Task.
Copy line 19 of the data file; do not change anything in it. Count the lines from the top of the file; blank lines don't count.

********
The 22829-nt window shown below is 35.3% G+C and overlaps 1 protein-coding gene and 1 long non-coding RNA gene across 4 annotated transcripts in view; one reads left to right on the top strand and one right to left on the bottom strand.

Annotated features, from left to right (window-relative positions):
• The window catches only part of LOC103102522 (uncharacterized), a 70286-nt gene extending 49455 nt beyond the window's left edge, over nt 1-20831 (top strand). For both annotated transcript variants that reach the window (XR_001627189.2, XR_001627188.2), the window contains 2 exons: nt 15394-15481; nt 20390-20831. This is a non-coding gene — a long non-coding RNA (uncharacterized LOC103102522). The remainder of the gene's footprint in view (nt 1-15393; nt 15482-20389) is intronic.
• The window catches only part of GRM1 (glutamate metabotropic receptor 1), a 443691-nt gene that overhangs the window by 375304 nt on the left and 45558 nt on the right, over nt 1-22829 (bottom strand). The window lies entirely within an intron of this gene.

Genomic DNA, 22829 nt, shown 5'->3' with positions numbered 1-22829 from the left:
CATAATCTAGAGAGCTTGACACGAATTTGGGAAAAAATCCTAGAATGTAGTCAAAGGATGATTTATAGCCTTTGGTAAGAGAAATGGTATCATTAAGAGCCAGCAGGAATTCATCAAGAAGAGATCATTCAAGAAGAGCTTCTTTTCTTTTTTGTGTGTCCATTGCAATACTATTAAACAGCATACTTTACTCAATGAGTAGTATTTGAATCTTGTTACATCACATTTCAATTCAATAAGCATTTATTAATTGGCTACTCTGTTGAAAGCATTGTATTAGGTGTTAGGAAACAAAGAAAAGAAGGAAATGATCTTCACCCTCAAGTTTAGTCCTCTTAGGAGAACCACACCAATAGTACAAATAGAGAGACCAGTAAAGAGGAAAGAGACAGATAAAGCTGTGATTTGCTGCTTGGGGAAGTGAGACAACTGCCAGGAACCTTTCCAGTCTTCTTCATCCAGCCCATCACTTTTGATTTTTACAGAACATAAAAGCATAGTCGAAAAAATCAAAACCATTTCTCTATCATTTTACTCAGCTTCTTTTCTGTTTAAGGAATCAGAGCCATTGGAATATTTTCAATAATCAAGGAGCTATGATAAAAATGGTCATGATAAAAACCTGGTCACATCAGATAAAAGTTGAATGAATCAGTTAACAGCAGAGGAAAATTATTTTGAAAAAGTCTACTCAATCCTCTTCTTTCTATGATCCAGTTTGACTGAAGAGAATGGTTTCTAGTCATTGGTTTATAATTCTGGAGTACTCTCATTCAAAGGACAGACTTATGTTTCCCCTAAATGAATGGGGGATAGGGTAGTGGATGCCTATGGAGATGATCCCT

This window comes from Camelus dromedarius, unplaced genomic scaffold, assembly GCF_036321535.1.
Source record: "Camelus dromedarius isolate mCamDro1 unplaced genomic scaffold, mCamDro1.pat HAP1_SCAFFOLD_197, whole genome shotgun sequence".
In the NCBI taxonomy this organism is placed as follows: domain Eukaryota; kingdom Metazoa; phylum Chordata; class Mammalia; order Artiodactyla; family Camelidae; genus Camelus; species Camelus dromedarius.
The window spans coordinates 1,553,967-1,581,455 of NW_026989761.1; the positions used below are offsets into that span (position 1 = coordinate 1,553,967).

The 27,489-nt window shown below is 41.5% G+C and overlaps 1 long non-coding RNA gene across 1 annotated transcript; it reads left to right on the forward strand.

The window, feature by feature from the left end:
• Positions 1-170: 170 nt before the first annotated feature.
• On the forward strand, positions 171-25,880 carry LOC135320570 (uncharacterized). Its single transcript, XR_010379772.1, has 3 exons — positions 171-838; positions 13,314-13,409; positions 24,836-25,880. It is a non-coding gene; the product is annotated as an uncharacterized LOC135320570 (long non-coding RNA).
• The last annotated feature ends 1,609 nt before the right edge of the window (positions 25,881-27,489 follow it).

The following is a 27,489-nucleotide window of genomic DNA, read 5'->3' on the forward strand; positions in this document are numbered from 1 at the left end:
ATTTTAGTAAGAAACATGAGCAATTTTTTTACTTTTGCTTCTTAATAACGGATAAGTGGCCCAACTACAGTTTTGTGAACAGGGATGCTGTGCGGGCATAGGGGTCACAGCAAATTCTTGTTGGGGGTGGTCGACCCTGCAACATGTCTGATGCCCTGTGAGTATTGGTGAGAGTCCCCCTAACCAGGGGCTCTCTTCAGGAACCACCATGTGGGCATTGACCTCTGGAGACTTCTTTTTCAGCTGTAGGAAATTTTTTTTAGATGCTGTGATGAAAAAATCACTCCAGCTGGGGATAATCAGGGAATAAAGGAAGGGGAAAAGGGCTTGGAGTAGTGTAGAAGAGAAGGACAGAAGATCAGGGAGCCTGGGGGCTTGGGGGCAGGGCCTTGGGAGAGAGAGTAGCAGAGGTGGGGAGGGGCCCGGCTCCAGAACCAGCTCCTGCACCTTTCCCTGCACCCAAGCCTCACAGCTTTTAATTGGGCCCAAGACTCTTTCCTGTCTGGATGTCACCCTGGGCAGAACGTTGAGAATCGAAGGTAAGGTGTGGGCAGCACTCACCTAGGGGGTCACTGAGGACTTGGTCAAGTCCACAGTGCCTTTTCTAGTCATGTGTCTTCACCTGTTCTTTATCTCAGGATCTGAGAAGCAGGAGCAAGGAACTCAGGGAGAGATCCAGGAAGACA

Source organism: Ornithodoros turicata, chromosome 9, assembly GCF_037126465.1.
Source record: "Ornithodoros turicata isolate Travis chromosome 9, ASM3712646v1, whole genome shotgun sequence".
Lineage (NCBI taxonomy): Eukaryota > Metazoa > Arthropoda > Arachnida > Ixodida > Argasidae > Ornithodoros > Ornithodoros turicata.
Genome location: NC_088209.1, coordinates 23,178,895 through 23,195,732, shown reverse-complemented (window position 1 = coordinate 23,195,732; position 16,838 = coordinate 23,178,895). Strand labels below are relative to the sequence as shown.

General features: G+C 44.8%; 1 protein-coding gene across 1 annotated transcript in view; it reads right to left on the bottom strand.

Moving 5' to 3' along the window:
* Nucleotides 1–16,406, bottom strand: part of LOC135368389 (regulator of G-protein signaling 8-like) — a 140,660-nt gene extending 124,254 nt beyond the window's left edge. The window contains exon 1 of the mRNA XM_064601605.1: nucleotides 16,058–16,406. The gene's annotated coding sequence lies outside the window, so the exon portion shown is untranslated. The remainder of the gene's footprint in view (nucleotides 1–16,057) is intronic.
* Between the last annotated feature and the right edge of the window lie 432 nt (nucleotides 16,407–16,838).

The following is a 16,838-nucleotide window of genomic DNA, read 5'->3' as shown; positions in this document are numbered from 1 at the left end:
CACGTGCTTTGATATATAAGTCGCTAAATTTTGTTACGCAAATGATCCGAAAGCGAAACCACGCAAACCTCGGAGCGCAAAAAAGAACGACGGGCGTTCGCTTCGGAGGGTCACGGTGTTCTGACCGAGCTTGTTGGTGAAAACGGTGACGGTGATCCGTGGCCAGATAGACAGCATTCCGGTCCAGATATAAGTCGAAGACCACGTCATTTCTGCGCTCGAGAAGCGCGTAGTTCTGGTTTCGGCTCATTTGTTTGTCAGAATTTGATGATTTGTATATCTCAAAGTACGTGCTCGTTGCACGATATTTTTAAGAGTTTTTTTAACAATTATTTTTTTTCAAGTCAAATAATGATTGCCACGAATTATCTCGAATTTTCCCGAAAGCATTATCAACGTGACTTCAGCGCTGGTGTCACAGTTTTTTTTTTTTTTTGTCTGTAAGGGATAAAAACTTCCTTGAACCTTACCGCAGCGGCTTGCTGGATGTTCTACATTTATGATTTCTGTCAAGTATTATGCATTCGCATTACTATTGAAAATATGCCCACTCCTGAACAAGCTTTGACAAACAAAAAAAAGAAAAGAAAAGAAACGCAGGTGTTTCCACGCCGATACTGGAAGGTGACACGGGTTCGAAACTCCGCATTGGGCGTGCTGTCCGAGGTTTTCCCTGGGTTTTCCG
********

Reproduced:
Source record: "Ornithodoros turicata isolate Travis chromosome 9, ASM3712646v1, whole genome shotgun sequence".